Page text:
This week, the NBA’s Milwaukee Bucks refused to take the court in protest over the police shooting of a Black man in Wisconsin, Jacob Blake, who remains paralysed in hospital.
The players’ boycott immediately threatened the viability of the NBA’s playoffs, endangering the most lucrative part of the season for the league. The players were also risking millions of their own dollars to raise their voices against racism in America.
As the Bucks players later explained in a statement:
We are calling for justice for Jacob Blake and demand the officers be held accountable. […] We encourage all citizens to educate themselves, take peaceful and responsible action, and remember to vote on November 3.
The protest quickly spread across the NBA, where players are increasingly using their social clout to demand action on labour issues from the league and owners. Under pressure from other teams, the league postponed several games. Lakers star LeBron James was quick to remind fans, however, the players were actually boycotting the games — this wasn’t a mere postponement.
And the action quickly spread across the sporting landscape: the WNBA, Major League Baseball and Major League Soccer all cancelled games to protest the Blake shooting. Tennis pro Naomi Osaka refused to play her semifinal match at a tournament, tweeting this:
Remember the backlash against Colin Kaepernick?
The NBA boycott comes four years to the day that US football player Colin Kaepernick started kneeling before NFL games. The NFL blackballed him due to the protest — and he has yet to return to the league.
Since then, however, other American sporting leagues, particularly the NBA, have supported their players’ right to protest and voice their opinions on political issues.
Last month, NBA Commissioner Adam Silver defended players’ right to kneel during the national anthem. The COVID bubble where the playoffs are being held also features Black Lives Matter jerseys, signs and floor decals.
Although the players have voted to resume the playoffs after a day, they made a statement that would have been unthinkable in the sports world just a few years ago.
Despite risking millions of dollars in salary, endorsements and bonuses, many players have shown they are willing to pay the price, potentially even jeopardising their careers, because they are simply fed up with unchecked police violence against people of colour.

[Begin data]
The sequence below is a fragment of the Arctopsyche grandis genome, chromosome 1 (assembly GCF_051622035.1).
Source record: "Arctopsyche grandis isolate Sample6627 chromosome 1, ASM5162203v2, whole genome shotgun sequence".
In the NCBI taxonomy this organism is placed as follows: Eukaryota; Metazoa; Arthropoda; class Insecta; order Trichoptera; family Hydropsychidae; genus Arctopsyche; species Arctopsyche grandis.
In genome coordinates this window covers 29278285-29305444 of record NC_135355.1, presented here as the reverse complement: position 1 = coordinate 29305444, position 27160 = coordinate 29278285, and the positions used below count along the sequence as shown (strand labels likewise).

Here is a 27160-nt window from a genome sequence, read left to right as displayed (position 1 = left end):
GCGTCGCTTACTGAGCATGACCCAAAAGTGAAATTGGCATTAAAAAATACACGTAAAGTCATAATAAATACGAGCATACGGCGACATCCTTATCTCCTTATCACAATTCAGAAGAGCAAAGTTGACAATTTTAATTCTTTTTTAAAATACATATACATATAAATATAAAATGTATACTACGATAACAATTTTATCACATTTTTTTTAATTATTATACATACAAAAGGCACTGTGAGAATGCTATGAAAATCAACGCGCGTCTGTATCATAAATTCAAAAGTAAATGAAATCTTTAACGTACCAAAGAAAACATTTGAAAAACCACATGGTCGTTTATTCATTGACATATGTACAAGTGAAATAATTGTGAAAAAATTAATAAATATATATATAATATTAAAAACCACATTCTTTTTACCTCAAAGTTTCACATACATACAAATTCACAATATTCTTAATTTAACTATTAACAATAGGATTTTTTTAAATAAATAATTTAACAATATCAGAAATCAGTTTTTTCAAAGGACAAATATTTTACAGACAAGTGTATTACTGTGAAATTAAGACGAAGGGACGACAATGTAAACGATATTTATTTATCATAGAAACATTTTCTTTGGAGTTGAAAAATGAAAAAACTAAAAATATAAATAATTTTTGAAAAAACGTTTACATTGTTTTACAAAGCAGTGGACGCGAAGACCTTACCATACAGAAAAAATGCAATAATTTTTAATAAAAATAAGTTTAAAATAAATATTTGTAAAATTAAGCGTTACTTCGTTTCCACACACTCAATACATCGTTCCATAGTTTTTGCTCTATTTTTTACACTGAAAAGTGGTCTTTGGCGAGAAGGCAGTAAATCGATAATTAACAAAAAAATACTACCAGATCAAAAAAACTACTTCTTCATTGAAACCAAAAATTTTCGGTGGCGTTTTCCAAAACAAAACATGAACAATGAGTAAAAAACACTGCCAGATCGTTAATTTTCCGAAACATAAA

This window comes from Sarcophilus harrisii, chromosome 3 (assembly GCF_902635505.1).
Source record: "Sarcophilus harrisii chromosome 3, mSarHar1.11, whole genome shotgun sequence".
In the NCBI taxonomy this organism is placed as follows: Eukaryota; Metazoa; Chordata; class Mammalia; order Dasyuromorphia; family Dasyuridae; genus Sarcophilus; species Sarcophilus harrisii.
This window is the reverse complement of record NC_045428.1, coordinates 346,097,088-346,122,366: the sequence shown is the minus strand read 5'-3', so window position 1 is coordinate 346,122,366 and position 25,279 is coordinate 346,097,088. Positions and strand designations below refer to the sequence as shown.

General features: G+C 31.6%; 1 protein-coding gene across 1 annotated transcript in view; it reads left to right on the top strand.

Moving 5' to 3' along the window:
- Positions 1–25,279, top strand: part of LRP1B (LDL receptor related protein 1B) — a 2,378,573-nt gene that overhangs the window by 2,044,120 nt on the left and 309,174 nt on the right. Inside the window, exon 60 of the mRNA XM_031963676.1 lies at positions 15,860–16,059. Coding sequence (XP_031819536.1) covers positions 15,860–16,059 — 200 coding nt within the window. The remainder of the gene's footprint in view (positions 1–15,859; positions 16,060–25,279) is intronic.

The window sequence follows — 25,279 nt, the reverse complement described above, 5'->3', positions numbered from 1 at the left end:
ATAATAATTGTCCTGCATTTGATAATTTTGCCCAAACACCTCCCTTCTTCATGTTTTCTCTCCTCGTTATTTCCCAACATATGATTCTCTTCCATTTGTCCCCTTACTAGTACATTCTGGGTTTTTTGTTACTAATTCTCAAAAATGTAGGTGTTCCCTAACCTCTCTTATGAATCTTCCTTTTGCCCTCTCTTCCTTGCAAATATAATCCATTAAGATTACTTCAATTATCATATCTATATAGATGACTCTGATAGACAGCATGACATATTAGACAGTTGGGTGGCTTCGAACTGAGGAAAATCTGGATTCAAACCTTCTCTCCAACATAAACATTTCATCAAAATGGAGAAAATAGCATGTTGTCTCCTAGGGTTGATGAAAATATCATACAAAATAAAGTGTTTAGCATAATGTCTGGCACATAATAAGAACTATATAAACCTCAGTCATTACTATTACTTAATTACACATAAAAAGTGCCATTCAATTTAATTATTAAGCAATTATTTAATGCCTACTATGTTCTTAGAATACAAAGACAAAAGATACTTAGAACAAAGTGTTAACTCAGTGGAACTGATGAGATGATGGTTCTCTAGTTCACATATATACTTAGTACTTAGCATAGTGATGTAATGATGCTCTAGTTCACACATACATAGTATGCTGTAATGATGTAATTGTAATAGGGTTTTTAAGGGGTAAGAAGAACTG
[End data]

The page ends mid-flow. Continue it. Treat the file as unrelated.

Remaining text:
As Toronto Raptors guard Fred VanVleet told reporters:
If we’re gonna sit here and talk about making change, then at some point we’re gonna have to put our [manhood] on the line and actually put something up to lose.
Some players are also becoming political in more direct ways. James, for instance, has raised millions to pay off the fines for convicted felons to allow them to vote. Chris Paul of the Oklahoma City Thunder, meanwhile, registered his whole team to vote.
What happens if the NBA loses money, though?
Whether the NBA continues to stand by players in their protests, however, remains to be seen.
If the playoffs do end early, the relationship between the league and players could very well be broken, possibly leading to a lockout next season. This, in turn, would further devastate the finances of both players and the league.
Trapped between the competing demands of its advertisers, TV partners, owners and players, the NBA has until now remained remarkably silent about the boycott. The big question is how the league will respond if fans start to tune out and the protests ultimately start to cost it money.
Crucially, it should be noted the NBA collective bargaining agreement bans strikes, so in effect, the players’ actions could be in violation of this (though there is some debate over whether this was a “boycott” or a “strike”).
Silver, the NBA commissioner, has been faced by a somewhat similar dilemma before. Last year, Houston Rockets General Manager Daryl Morey tweeted support for the Hong Kong protests, angering the Chinese government to such an extent, the state broadcaster stopped airing NBA games — and still hasn’t resumed.
The future of sport is no doubt political
For many NBA players and coaches, police violence is personal. Some Bucks players have spoken out about their own difficult experiences with the police. Clippers coach Doc Rivers tearfully explained how hard it was loving a country so much that “does not love us back”.
The players have also been supported by many inside the sport. NBA refs are marching in solidarity with the players, while one commentator walked off the set during a live broadcast.
But criticisms are also coming in from other parts of society. Author Juanita Broaddrick tweeted a message directly to James, telling him to “Move to China”, which was liked nearly 35,000 times.
President Donald Trump’s son-in-law, Jared Kushner, meanwhile, said NBA players were:
very fortunate that they have the financial position where they’re able to take a night off from work.
But despite the inevitable backlash, the boycott feels like the start of “something big”, to quote one sports columnist.
Taking a knee before a game or raising a fist during a medal ceremony rocked the country, but never before has a league just had to shut it down. Now we have, at least for a day.
In a sign of just how far such politically motivated protests could go, even the National Hockey League, the whitest pro sport in North America, decided to postpone games following Blake’s shooting.
Sports figures won’t stay silent anymore when it comes to politics, nor should they be expected to.
This article first appeared on The Conversation on August 28, 2020.
Keith Rathbone: Lecturer, Modern European History and Sports History at Macquarie University.
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